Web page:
Merlin Orland ZH885 Hind Orland 7356 Hind Orland 7356


Arctic Tiger

Over the previous decades the Tiger Meet has established a tradition for colourful, even flamboyant, colour schemes and the 2007 event certainly upheld this with a total of 18 aircraft and helicopters attending with schemes ranging from a small scale grey tiger motif, to a number with extensive, all-over colourful schemes.

The French normally participate with the most complex artwork on their aircraft, and this year they didn’t disappoint with impressive schemes on types such as the Mirage 2000C, Rafale and Super Etendard:

The Mirage 2000C from EC 01.012 carried a very smart black/yellow/silver paint scheme whilst the Rafale B, from EC 05.330, appeared with a nicely detailed arctic colour scheme with two different tigers on the tail section, and snow on the trailing edge of the wings & canards. Undoubtedly though it was the pair of Aeronavale Super Etendard's, from 11 Flottille, that were judged by many to be the real stars of the event - both 'Super E's' were painted in an eye catching gloss white with black tiger stripes scheme.

Mirage 2000 Orland 12-YB Mirage 2000 Orland 12-TB tail Mirage 2000 Orland 12-YA

Rafale Orland 7-HY Rafale Orland 330-EC Rafale Orland 330-EC tail

Super Etendard Orland 62 Super Etendard 62 Super Etendard 62

Super Etendard 62 Super Etendard 62 Super Etendard 62

Other notable schemes included a pair of Turkish Air Force F-16s, the tails painted with snowball throwing Tigers and 338 Skv, the hosts, applied a pleasing black/grey/white toned tiger on the tail of an F-16BM, and three sections of 'peeled' paint on the fuselage and the vertical lower fin revealing the tiger's skin.

F-16 Orland 192 F-16 Orland 192 tail F-16 Orland 192

F-16 Orland 692 F-16 Orland F-16 Or;and 692

F-16 Orland 674 F-16 Orland FA-87 F-16 Orland J-93-0696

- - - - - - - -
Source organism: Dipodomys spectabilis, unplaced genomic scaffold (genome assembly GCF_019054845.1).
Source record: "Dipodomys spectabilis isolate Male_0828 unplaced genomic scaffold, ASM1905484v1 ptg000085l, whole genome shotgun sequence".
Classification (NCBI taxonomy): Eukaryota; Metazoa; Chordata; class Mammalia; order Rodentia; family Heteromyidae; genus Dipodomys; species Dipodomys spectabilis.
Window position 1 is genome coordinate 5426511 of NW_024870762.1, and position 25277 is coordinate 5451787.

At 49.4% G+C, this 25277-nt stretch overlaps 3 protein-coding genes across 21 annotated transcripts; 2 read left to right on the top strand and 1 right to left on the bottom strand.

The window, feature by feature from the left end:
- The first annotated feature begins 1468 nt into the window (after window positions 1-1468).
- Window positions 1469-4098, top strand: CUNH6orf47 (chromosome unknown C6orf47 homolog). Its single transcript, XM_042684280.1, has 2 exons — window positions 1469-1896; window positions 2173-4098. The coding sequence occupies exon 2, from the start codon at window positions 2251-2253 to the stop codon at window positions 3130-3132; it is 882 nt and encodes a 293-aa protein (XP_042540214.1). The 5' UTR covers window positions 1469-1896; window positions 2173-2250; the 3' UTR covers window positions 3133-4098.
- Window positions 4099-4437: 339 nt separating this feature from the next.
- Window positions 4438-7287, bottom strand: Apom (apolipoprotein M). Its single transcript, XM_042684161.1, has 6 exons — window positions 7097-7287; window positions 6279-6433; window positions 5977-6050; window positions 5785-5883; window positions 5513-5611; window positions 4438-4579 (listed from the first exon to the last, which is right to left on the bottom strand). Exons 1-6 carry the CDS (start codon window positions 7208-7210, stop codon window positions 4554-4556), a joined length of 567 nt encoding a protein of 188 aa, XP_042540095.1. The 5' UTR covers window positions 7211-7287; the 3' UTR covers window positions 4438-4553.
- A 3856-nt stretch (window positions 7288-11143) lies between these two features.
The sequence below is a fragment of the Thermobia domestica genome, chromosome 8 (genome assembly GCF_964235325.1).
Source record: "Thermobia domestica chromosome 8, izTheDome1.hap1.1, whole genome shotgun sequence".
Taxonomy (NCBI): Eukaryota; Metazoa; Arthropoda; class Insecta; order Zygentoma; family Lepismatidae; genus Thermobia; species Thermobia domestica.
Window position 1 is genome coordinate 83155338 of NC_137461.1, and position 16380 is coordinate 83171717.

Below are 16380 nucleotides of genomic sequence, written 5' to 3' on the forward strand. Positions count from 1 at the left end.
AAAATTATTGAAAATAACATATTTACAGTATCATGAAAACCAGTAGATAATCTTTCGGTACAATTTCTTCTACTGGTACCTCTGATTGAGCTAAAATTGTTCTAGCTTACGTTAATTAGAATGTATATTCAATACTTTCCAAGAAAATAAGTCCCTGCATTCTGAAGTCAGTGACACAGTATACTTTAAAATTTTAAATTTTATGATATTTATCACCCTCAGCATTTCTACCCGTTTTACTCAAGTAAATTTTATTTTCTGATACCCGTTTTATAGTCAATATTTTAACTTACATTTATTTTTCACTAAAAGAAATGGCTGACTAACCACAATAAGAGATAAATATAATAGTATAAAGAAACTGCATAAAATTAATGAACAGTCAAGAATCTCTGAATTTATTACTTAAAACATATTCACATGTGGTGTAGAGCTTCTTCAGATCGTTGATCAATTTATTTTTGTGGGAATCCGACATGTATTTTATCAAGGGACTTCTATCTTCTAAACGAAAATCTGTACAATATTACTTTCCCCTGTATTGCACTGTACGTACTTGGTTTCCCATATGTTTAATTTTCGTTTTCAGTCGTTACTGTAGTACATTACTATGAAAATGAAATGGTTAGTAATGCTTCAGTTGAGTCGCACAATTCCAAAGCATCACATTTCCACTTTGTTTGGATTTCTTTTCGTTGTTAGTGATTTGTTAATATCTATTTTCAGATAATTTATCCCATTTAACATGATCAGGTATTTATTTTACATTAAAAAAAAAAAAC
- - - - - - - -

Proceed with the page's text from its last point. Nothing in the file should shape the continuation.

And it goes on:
F-18 Orland J-5011 F-18 Orland J-5011 F-18 Orland J-5012

Future events could become even more varied. The Tiger Association is discussing expansion with some of the newer NATO members; amongst those with a tiger heritage are F-16C equipped 3.elt, Polish AF, Gripen equipped Czech AF and Hungary’s 1.VSz, also with the Gripen.

Initially it was thought the 2008 Tiger Meet would be hosted by JbG32 at Lechfeld, Germany; however this has now changed to Landivisiau, France, during 22nd-30th June.

A-7 Orland 160728 A-7 Orland 160728 A-7 Orland 15645

F-18C Orland 15-15 F-18CE Orland 15-06 F-18C Orland 15-26

Mirage 2000 Orland 12-YP Mirage 2000 Orland 12-YA Mirage 2000 Orland 12-YA

Mirage F.1C Orland 14-64 Mirage F.1C Orland 14-10 Mirage F.1C Orland 14-70


'Arctic Tiger' 2007 Participants

338 Skvadron




Fliegerstaffel 11



Winner of Best Painted Aircraft award

814 NAS

UK Fleet Air Arm

Merlin HM.1


230 Sqn

UK Royal Air Force

Puma HC.1


512 Staffel




335 Mira




31 Smaldeel



Winner of Silver Tiger award

EC 01.012 'Cambresis'


Mirage 2000C

Winner of Best Flight Suit award

EC 05.330 'Cote d’Argent'





Czech Republic

Mi-24 Hind


151 Escadre




142 Escadre


Mirage F-1CE

Winner of Best Tiger Skit award

1 Sqn



Winner of the Tiger Games award

192 Filo




321 Staffel


Tornado ECR

Present Friday & Open Day

11 Flottille


Super Etendard

Present Friday & Open Day

301 Esquadra



Present Friday & Open Day

330 Skv


Sea King Mk43

Guest Participant

335 Skv



Guest Participant

720 Skv


Bell 412SP

Guest Participant



Boeing 737

Guest Participant

351st ARS 100th ARW



Operated from RAF Mildenhall


Tornado Orland 4648 Tornado Orland 4648

Sea king Orland 74-2


On Target would like to thank Major Øivind Wathne and all at 338 Skv Public Relations for their generous hospitality. A special thank you also goes to Wing Commander Mark Attrill, the NTA's Public Affairs and Press officer, for his kind assistance.  

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© On Target Aviation 2008